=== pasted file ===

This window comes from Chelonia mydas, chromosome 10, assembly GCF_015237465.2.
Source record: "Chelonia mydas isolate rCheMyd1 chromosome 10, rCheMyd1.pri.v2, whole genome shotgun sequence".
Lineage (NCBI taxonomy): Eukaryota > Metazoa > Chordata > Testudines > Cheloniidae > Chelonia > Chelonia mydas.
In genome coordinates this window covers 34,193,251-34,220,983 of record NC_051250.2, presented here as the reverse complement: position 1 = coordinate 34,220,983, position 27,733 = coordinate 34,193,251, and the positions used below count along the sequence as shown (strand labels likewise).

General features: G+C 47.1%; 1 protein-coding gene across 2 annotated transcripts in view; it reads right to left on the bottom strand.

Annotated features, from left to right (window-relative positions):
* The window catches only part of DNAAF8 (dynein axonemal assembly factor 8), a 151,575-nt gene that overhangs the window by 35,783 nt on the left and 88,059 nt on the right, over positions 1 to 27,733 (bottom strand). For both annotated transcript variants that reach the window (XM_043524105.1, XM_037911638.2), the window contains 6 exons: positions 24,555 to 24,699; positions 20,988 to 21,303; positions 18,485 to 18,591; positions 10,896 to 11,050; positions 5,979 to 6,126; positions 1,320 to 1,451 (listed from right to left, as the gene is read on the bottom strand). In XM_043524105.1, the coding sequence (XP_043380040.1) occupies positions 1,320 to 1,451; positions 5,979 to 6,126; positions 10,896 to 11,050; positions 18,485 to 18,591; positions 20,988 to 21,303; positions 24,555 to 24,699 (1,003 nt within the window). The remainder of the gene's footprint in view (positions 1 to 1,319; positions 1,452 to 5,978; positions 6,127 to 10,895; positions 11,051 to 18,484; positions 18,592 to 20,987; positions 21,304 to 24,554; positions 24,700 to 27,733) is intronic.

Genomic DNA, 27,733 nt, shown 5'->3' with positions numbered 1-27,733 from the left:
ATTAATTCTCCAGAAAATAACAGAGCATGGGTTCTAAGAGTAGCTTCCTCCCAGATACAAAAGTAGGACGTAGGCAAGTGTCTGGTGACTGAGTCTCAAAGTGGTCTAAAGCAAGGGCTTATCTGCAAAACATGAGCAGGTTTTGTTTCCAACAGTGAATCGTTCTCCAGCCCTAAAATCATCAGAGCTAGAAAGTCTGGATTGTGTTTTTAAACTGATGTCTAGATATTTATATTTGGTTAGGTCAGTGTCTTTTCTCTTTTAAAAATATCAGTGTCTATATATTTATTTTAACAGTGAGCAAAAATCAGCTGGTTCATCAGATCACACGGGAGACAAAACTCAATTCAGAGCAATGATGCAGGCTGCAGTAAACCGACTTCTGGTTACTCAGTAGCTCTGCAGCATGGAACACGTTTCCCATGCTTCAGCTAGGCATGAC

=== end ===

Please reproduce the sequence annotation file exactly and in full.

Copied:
This window comes from Chelonia mydas, chromosome 10, assembly GCF_015237465.2.
Source record: "Chelonia mydas isolate rCheMyd1 chromosome 10, rCheMyd1.pri.v2, whole genome shotgun sequence".
Lineage (NCBI taxonomy): Eukaryota > Metazoa > Chordata > Testudines > Cheloniidae > Chelonia > Chelonia mydas.
In genome coordinates this window covers 34,193,251-34,220,983 of record NC_051250.2, presented here as the reverse complement: position 1 = coordinate 34,220,983, position 27,733 = coordinate 34,193,251, and the positions used below count along the sequence as shown (strand labels likewise).

General features: G+C 47.1%; 1 protein-coding gene across 2 annotated transcripts in view; it reads right to left on the bottom strand.

Annotated features, from left to right (window-relative positions):
* The window catches only part of DNAAF8 (dynein axonemal assembly factor 8), a 151,575-nt gene that overhangs the window by 35,783 nt on the left and 88,059 nt on the right, over positions 1 to 27,733 (bottom strand). For both annotated transcript variants that reach the window (XM_043524105.1, XM_037911638.2), the window contains 6 exons: positions 24,555 to 24,699; positions 20,988 to 21,303; positions 18,485 to 18,591; positions 10,896 to 11,050; positions 5,979 to 6,126; positions 1,320 to 1,451 (listed from right to left, as the gene is read on the bottom strand). In XM_043524105.1, the coding sequence (XP_043380040.1) occupies positions 1,320 to 1,451; positions 5,979 to 6,126; positions 10,896 to 11,050; positions 18,485 to 18,591; positions 20,988 to 21,303; positions 24,555 to 24,699 (1,003 nt within the window). The remainder of the gene's footprint in view (positions 1 to 1,319; positions 1,452 to 5,978; positions 6,127 to 10,895; positions 11,051 to 18,484; positions 18,592 to 20,987; positions 21,304 to 24,554; positions 24,700 to 27,733) is intronic.

Genomic DNA, 27,733 nt, shown 5'->3' with positions numbered 1-27,733 from the left:
ATTAATTCTCCAGAAAATAACAGAGCATGGGTTCTAAGAGTAGCTTCCTCCCAGATACAAAAGTAGGACGTAGGCAAGTGTCTGGTGACTGAGTCTCAAAGTGGTCTAAAGCAAGGGCTTATCTGCAAAACATGAGCAGGTTTTGTTTCCAACAGTGAATCGTTCTCCAGCCCTAAAATCATCAGAGCTAGAAAGTCTGGATTGTGTTTTTAAACTGATGTCTAGATATTTATATTTGGTTAGGTCAGTGTCTTTTCTCTTTTAAAAATATCAGTGTCTATATATTTATTTTAACAGTGAGCAAAAATCAGCTGGTTCATCAGATCACACGGGAGACAAAACTCAATTCAGAGCAATGATGCAGGCTGCAGTAAACCGACTTCTGGTTACTCAGTAGCTCTGCAGCATGGAACACGTTTCCCATGCTTCAGCTAGGCATGAC